Totalitarianism was a small price to pay for the security of a job for life and being relieved of the onerous task of choosing your own destiny, so the myth goes.
Absurd though it seems to most people, the myth retains a certain currency in Russia, perhaps as a means of avoiding responsibility for some of the crimes perpetrated on occupied soil.
What's more, the Baltic states are also regarded as being somehow "ungrateful" for being "allowed" to leave the crumbling Soviet system -- which diminishes the efforts made during the independence struggles and reduces Baltic independence to little more than a surprise gift from a benevolent patron.
The study (available online and in English) by Gatis Krūmiņš was originally published last year and shows that the Baltic states would almost certainly have been far wealthier had they not been forcibly incorporated into the USSR.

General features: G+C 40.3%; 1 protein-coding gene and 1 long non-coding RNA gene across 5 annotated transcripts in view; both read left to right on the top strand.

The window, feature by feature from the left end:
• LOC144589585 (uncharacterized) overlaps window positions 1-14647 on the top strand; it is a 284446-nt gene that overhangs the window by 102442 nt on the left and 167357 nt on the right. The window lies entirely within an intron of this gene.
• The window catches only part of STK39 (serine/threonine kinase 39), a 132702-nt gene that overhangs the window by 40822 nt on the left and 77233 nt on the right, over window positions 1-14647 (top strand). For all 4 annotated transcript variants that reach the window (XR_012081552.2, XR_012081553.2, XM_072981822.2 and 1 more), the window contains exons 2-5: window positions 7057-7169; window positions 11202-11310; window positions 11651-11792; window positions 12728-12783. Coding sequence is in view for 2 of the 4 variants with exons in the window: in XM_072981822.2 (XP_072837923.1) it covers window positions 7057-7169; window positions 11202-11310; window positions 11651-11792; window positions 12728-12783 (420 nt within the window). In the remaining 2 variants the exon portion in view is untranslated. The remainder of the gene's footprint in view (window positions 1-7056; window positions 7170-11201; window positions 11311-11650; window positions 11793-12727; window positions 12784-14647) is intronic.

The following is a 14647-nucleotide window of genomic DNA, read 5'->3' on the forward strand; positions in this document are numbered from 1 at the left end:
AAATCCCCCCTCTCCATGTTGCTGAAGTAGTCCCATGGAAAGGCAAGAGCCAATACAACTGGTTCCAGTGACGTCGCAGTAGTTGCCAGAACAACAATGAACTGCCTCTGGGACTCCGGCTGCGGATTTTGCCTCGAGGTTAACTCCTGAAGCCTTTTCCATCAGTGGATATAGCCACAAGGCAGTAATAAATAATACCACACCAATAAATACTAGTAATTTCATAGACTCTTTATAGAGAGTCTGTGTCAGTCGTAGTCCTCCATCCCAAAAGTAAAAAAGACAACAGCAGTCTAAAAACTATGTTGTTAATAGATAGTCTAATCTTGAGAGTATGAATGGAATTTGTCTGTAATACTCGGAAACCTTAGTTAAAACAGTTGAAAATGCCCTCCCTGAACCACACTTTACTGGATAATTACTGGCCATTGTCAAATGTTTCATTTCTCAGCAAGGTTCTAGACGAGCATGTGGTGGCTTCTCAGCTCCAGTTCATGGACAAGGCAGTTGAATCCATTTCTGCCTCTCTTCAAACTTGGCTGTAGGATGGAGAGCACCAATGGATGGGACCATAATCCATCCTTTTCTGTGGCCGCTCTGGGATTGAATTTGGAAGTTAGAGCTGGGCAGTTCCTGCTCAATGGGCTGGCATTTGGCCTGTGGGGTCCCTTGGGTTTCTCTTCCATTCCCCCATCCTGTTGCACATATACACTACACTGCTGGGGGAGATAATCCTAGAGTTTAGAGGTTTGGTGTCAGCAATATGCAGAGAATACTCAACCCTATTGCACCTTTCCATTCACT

"Spending of all the profit generated in the economy outside the territory of the Baltic countries and the simultaneous disproportionate military expenditures from the revenue generated in the Baltics largely explains the year-to-year increase in the socio-economic underdevelopment in comparison with other developed Western countries; the inhabitants of the Baltic States were able to match these countries in terms of quality of life prior to the Soviet occupation," says Krūmiņš.
In the case of Latvia, Krūmiņš calculated that a total of 24,684 billion rubles was spent from the USSR budget in Latvia, while 40,645 billion went to the state budget of the USSR. The situation was similar in Estonia and Lithuania.
In the video below, Krūmiņš outlines his work and general conclusions.
You can find a detailed and fascinating record of recent attempts to disseminate the "ungrateful Balts" myth as well as a few other in THIS LIST.